A U.S. Marine Corps F/A-18 Hornet operating near Chocolate Mountain Aerial Gunnery Range, Calif., March 29, 2016. US Marine Corps Photo
This post was updated with an additional information from U.S. Marine Corps commandant Gen. Robert Neller and III MEF.
Searchers looking for the Marine pilot of an F/A-18 Hornet that crashed on Wednesday off Japan have expanded their search area, III Marine Expeditionary Force said in a statement Wednesday evening. Read More
After a two-and-a-half month pause, the U.S. is again launching anti-Islamic State in Iraq and Syria strikes from an aircraft carrier in the Persian Gulf, the Navy announced on Tuesday. Read More
USS Philippine Sea (CG-58) launches a Tomahawk cruise missile as seen from the aircraft carrier USS George H.W. Bush (CVN-77) on Sept. 23, 2014. US Navy Photo
The start of U.S. airstrikes in Syria early Tuesday morning local time marks a major expansion of the air campaign begun in northern Iraq to target the Islamic State of Iraq and Syria (ISIS or ISIL). Read More
Boeing artist’s conception of a potential design for F/A-XX. Boeing Photo
The U.S. Navy expects to undertake an analysis of alternatives (AoA) for its F/A-XX next-generation replacement for the Boeing F/A-18E/F Super Hornet starting in fiscal year 2015. Read More
An F/A-18C Hornet, assigned to the Salty Dogs of Strike Aircraft Test Squadron (VX)23, tests the Joint Precision Approach Landing System (JPALS) aboard the aircraft carrier USS Theodore Roosevelt (CVN-71). US Navy Photo
The U.S. Navy has completed the initial development of the Joint Precision Approach and Landing System (JPALS), Naval Air Systems Command (NAVAIR) officials told USNI News. Read More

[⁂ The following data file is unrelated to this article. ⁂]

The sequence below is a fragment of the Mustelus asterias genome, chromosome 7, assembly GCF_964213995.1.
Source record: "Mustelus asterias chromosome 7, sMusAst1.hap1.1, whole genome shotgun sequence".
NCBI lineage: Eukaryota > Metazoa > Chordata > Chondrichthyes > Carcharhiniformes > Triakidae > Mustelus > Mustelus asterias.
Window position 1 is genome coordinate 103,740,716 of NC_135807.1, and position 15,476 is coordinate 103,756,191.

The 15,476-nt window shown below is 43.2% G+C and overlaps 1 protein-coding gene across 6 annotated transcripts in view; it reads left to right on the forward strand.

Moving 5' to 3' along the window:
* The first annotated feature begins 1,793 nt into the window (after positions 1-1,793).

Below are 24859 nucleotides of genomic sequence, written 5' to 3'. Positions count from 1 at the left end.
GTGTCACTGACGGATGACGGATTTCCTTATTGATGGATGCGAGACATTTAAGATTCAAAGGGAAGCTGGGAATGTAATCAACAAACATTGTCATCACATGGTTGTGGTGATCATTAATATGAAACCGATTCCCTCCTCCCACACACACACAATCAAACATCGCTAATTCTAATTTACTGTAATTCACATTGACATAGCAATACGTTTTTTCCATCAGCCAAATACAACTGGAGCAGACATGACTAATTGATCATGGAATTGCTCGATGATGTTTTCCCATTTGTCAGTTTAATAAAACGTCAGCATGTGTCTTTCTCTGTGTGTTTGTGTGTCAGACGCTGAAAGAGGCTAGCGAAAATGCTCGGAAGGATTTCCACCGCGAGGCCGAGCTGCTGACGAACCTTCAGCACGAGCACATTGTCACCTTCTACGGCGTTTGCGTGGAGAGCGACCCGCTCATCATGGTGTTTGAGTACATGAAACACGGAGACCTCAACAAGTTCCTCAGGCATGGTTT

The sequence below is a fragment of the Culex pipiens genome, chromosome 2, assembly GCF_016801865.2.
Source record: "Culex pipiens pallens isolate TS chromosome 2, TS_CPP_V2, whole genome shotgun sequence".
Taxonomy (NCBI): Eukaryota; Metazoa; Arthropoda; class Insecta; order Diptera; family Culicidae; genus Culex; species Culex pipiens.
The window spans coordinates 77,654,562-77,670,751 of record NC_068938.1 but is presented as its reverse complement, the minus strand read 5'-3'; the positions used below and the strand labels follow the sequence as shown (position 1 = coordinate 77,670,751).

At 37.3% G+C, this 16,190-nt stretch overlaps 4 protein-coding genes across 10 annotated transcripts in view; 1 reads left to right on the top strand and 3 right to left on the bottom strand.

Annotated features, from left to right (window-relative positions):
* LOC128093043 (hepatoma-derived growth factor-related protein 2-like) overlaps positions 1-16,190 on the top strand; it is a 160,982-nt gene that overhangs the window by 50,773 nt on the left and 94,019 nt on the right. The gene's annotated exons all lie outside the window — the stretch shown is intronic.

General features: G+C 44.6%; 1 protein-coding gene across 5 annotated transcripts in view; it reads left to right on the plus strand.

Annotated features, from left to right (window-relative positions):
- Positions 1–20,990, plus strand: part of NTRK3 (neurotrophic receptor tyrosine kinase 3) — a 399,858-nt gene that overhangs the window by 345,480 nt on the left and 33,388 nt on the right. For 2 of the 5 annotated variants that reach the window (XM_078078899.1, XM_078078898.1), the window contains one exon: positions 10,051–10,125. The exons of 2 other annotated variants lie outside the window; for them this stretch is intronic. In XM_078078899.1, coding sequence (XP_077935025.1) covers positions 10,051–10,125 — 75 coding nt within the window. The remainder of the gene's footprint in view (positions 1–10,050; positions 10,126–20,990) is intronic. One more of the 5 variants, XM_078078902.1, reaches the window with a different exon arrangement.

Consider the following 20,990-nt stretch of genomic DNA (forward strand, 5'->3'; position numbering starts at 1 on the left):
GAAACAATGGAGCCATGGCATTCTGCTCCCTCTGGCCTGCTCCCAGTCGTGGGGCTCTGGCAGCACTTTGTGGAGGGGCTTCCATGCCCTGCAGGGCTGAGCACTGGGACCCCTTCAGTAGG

The following is from an Aug. 27, 2013 Boeing briefing on the company’s Advanced Super Hornet program. Read More
What should the carrier air wing of the future look like? The topic has taken on new significance as a consequence of an article in the July issue of Proceedings by the Chief of Naval Operations ADM Jonathan Greenert. The title of the article, “Payloads over Platforms: Charting a New Course,” its discussion of the diminishing value of stealth, and the positive mentions of both the F/A-18 Hornet and unmanned systems such as the Scan Eagle and Fire Scout led some observers to accuse the CNO of being secretly opposed to the carrier variant of the F-35 Joint Strike Fighter. In response, ADM Greenert and his staff have stressed that the article did not refer in any way to the F-35, but instead to stealth in the future.
The F-35 noncontroversy aside, Greenert made a profound statement that could have dramatic implications for the character of U.S. air power, in general, and the future carrier air wing, in particular. The CNO declared “we need to move from ‘luxury-car’ platforms—with their built-in capabilities—toward dependable ‘trucks’ that can handle a changing payload selection.” Why? Well, by definition “luxury car” platforms are expensive. A payload-centric approach allows for more rapid technological refresh at lower cost as well as the ability to tailor forces for the conflict du jour.
One conclusion to be drawn from the CNO’s assertion that the Navy needs to move toward “dependable trucks” is that the value of the performance characteristics associated with so-called “luxury car” platforms is declining Those characteristics include stealthiness, speed, maneuverability, perhaps even survivability. There are those who argue that the combination of advanced sensors, data fusion, high-performance missiles and directed-energy weapons will bring the era of manned fighters and penetrating bombers to an end. It is by no means certain that the U.S. aerospace industry will be able to design an affordable sixth generation manned aircraft with the combination of range, persistence, stealth, ISR, and payload required to operate in such an intensely hostile environment.